The rules of the political game are setup against unscripted interviews. We, the people, tend to hold our politicians to a standard of perfection. So errors and mistakes are repeated over and over on the media as evidence of a candidate’s unsuitability for the position. Given this situation, it is little wonder why candidates don’t like to speak off the cuff.

  10. The Doctor

    [Ezekah]She’s not running against McCain, so her experience is additive to the Republican ticket.

    That’s not the point. The point I was making is that her argument that she’s more qualified than any Senator means she’s saying she’s more qualified than her own Senator. And I don’t think she really wants to say that in public.

    [Ezekah] I haven’t seen Obama display anything better.

    Again, not the point. That’s a common response, much like “That guy has poor business ethics; so don’t ask about mine.” The question is not about Palin vs Obama. The question is whether Palin is qualified to be President if something happens to McCain [as is quite possible].

    [Ezekah] The rules of the political game are setup against unscripted interviews. We, the people, tend to hold our politicians to a standard of perfection. So errors and mistakes are repeated over and over on the media as evidence of a candidate’s unsuitability for the position. Given this situation, it is little wonder why candidates don’t like to speak off the cuff.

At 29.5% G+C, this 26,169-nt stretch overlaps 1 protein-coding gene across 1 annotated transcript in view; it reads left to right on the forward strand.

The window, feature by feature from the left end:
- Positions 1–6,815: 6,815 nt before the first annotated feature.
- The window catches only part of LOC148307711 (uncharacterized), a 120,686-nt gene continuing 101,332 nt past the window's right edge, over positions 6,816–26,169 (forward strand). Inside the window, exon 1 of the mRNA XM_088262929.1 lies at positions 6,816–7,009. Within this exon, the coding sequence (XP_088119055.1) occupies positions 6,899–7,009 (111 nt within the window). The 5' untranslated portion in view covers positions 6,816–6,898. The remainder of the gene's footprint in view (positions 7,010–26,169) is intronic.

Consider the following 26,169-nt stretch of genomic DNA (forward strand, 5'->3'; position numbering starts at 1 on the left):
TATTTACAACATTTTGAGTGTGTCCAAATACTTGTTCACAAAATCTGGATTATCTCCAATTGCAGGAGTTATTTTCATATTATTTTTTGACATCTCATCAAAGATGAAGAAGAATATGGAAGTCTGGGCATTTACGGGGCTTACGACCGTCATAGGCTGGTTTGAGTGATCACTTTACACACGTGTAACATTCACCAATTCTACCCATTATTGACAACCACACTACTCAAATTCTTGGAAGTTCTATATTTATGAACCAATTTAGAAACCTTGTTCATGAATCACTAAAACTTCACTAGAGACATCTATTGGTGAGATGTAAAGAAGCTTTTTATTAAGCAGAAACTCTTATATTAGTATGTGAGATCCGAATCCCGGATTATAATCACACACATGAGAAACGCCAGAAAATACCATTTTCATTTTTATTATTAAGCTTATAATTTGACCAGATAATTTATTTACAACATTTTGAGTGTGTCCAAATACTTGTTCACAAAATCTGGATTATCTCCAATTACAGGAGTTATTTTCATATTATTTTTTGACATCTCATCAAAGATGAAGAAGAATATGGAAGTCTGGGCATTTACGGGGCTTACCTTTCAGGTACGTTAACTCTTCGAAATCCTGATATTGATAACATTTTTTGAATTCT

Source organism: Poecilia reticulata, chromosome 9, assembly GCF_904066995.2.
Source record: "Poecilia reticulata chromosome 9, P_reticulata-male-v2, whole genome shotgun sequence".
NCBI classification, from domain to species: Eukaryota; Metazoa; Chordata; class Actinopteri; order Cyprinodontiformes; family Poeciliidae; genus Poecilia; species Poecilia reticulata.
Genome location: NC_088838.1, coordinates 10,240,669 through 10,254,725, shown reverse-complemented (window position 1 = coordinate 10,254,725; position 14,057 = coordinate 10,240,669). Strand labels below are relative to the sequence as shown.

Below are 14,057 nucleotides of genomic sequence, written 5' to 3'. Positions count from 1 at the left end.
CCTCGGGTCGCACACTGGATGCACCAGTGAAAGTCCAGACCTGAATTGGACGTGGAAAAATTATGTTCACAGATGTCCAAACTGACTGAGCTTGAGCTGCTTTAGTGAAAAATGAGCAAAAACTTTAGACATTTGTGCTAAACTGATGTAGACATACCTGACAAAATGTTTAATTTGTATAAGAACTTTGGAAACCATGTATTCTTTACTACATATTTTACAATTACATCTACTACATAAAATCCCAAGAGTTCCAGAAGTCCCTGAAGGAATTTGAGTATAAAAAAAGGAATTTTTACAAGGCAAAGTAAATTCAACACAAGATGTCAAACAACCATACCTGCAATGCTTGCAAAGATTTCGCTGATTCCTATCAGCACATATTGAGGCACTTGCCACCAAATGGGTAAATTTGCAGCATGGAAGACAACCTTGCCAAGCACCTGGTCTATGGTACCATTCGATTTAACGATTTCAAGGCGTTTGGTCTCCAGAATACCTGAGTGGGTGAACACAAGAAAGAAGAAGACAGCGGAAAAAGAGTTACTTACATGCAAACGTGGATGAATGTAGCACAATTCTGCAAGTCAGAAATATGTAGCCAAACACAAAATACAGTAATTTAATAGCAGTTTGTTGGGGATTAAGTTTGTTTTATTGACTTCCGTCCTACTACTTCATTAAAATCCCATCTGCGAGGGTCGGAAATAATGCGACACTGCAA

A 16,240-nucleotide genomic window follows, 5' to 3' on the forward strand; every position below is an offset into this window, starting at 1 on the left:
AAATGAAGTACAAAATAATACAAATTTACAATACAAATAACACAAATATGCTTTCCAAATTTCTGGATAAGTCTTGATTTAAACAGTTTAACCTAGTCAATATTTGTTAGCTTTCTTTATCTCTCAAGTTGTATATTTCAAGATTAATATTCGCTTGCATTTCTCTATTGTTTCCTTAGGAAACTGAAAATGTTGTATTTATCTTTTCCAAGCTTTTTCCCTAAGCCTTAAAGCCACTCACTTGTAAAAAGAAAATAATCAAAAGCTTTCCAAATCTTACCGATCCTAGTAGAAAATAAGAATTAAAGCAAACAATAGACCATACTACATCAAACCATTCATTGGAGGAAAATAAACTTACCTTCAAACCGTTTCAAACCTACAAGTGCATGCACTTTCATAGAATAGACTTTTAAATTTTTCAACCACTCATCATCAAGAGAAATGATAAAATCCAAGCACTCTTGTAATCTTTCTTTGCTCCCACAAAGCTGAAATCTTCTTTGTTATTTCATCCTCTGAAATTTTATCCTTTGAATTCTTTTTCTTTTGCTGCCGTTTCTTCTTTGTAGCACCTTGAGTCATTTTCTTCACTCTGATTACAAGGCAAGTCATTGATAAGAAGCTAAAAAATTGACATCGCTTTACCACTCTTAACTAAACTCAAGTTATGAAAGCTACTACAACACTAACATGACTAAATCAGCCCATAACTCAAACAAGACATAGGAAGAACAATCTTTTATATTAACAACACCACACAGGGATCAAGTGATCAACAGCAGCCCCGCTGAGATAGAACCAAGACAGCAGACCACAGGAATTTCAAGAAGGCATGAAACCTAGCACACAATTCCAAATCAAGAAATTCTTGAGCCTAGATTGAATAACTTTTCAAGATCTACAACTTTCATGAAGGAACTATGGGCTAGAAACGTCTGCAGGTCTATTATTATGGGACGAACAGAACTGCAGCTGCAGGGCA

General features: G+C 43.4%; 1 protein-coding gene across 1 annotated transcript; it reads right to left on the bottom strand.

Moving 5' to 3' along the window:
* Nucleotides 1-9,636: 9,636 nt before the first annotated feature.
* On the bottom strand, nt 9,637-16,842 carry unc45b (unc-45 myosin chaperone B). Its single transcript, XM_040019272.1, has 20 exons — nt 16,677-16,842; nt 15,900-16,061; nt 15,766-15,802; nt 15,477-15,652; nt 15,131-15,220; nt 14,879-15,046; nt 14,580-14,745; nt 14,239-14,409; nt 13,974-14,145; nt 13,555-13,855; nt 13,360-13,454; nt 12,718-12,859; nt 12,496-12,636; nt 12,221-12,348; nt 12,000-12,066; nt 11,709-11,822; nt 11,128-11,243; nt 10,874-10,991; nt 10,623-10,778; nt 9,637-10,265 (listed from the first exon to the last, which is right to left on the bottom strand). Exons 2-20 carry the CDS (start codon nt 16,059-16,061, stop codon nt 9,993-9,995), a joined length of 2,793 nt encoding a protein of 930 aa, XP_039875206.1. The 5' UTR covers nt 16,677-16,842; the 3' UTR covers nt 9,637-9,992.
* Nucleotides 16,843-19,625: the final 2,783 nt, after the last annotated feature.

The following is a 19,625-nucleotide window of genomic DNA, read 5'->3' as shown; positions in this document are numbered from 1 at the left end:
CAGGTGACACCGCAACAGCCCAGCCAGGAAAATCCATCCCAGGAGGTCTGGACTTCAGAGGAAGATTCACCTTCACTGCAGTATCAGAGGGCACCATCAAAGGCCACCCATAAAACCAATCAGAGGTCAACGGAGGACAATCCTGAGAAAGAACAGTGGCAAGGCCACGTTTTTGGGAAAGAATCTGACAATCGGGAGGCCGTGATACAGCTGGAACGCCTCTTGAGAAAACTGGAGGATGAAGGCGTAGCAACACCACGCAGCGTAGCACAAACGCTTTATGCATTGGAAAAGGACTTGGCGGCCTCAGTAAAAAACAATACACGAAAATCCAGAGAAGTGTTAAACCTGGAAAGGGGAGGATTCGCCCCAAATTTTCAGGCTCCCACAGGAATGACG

I can understand why someone would not like unscripted interviews; after all we all want to look our best. But it’s best not to make a big stink that you will only speak to the press if they treat you with “deference” or if you only grant access to friendly press like Fox. It gives the impression that you can’t stand up to questioning.

  11. clara1

    Palin is a disgrace to women. Like my case worker said, “she looked like a stripper,” just bring on the pole.

    I know that you all are ignoring me, but I know. and even if Obama doesn’t have any more experience, he acts like an adult, and had been in the US government, not just a Governor==remember George Bush, gov of Texas. He didn’t run Texas; Texas is run by three elected people only one is the gov. And the gov of Texas has to work with the other two people even if they are from a different party.